Kozinski and Neuborne on the death penalty

Today, I saw 9th Circuit Judge Alex Kozinkski have a debate/discussion with Prof. Burt Neuborne on the topic of the death penalty in general and Roper in particular today, though actually very little discussion was focused on Roper. I don't have any notes from it, so I just want to make a couple of brief comments.
They didn't disagree with the result in Roper, and Neuborne also approved of the reasoning. After Neuborne gave a litany of important cases which he thinks the Judges decided based upon their personal moral beliefs (but were not inconsistent with the text), Kozinski said something along the lines, "Sure you're fine with it now, but how are you going to feel when the Thomas Court starts doing that?" Neuborne seemed remarkably sanguine about the idea. I'm not, which is the main appeal some variety of textualism has for me. I want to constrain the power of judges, because my fear of judges who disagree with my policy preferences doing evil is greater than my hope of judges who agree with me doing good.

While I've written about my issues with Roper, I don't understand at all the objection that Kozinski raised about Kennedy counting the states which don't have any capital punishment as being against capital punishment for juveniles. Kennedy is counting to determine the "evolving standards of decency," and wants to know how many states consider capital punishment of juveniles to be indecent or otherwise bad policy. The answer to that question has to include the states banning capital punishment all together, they clearly think capital punishment of juveniles is indecent, even if they don't think it's more indecent than capital punishment of adults. Excluding them, and then finding that a majority of the states which approve of the death penalty also approve it for juveniles is clearly the wrong answer.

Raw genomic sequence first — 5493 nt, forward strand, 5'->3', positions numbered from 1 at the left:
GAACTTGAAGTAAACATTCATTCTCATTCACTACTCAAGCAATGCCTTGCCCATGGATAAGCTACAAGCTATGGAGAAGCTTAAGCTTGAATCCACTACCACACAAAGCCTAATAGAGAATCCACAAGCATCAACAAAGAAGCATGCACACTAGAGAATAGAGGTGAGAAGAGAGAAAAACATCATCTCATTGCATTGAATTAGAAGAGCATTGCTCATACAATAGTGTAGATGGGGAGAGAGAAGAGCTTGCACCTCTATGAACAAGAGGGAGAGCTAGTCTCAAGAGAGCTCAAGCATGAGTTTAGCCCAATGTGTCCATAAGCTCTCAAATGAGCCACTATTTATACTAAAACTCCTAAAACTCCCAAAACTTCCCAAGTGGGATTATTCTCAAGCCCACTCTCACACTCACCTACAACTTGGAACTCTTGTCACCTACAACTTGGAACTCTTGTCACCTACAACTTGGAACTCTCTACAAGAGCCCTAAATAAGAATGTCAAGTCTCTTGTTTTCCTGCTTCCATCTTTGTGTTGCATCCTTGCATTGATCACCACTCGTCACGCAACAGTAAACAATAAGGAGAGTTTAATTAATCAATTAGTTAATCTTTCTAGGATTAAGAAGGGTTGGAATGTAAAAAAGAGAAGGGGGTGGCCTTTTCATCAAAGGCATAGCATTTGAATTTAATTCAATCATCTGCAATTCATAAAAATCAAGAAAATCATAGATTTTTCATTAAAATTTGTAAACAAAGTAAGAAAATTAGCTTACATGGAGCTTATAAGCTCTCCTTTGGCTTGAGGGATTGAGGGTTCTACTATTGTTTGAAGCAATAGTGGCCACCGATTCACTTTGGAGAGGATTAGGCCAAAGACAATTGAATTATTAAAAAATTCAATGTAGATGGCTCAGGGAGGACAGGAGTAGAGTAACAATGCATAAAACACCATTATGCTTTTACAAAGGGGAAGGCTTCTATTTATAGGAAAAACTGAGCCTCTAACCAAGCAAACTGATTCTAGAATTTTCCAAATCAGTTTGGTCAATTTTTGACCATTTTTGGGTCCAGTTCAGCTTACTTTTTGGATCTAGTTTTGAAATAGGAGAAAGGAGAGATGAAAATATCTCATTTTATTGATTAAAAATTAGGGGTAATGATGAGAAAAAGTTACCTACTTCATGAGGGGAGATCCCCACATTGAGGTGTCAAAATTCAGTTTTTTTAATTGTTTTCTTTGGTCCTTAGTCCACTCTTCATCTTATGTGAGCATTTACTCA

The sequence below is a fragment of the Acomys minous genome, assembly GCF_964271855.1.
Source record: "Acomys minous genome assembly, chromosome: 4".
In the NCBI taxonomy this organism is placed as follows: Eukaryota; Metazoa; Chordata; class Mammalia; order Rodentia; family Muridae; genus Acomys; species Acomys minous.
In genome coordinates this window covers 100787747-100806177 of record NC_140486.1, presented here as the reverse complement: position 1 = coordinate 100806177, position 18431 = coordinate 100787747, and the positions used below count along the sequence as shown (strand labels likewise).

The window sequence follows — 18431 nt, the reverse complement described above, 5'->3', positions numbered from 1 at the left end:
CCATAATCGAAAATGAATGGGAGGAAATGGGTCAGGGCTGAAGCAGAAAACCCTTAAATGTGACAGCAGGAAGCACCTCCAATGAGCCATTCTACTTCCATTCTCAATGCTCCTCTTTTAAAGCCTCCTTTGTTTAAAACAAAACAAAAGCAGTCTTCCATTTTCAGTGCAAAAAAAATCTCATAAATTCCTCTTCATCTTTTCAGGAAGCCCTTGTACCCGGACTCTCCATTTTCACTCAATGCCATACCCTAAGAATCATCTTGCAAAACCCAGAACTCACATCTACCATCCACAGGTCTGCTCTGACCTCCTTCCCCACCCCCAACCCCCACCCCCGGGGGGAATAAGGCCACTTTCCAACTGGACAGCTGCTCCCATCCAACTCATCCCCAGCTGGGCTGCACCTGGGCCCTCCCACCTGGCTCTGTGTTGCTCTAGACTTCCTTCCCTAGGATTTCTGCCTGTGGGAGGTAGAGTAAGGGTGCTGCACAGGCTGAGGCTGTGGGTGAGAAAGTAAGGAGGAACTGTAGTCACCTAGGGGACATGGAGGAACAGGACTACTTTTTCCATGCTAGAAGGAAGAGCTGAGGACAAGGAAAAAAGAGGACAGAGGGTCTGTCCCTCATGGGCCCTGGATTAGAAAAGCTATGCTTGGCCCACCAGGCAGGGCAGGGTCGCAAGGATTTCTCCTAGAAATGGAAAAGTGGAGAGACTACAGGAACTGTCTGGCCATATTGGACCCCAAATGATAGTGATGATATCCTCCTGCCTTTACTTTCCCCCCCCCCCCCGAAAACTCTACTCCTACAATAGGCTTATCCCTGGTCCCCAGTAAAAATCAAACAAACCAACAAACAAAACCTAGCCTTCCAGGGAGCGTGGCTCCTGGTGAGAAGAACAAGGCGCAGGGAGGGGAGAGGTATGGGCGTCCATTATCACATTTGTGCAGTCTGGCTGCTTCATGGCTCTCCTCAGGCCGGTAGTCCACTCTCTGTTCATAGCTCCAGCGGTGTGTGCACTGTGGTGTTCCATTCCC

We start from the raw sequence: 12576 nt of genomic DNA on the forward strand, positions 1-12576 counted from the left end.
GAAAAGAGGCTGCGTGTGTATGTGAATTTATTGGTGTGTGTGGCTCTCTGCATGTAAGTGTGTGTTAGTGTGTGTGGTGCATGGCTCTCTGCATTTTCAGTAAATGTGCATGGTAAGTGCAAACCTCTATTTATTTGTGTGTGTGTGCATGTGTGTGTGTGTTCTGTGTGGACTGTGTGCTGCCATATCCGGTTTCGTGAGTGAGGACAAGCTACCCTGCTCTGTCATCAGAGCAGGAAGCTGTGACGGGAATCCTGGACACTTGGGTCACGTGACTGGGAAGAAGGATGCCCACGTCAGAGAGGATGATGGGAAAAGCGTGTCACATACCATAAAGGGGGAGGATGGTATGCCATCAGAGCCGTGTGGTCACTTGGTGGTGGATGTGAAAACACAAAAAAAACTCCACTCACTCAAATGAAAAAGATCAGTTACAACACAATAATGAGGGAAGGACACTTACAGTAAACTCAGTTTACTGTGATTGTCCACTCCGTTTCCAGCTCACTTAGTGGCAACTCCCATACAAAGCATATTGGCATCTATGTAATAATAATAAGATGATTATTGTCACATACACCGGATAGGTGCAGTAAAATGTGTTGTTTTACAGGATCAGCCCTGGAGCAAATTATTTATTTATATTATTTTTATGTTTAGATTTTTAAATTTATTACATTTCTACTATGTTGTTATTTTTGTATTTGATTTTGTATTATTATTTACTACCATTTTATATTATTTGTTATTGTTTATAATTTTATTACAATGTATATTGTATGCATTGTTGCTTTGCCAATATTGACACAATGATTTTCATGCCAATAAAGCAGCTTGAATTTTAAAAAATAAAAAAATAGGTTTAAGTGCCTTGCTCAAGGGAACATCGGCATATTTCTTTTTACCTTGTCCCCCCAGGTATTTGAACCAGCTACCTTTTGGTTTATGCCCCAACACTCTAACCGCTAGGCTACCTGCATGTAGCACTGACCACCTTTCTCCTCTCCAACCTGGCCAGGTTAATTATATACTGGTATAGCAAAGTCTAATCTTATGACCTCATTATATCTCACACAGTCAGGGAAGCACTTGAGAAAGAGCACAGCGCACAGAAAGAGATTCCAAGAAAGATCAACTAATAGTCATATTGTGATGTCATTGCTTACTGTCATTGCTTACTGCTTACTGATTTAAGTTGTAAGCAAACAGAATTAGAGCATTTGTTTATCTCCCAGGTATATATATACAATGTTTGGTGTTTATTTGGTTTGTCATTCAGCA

Kozinski also tried to make a lot out of, "How do you deter people from committing crimes after they've already been sentenced to life without the possibility of parole?" That's a hard question, though of course solitary confinement is one alternative. Also, this problem doesn't go away with a wide ranging death penalty, because how do you deter people who are currently appealing their death sentence? You can put them in solitary confinement, or you can kill them the minute they're convicted in the first trial, but otherwise the problem repeats itself at a lower level.
Also, Kozinski wasn't as funny as I've seen him be in writing or in reports of other speeches. Maybe it was just the topic though.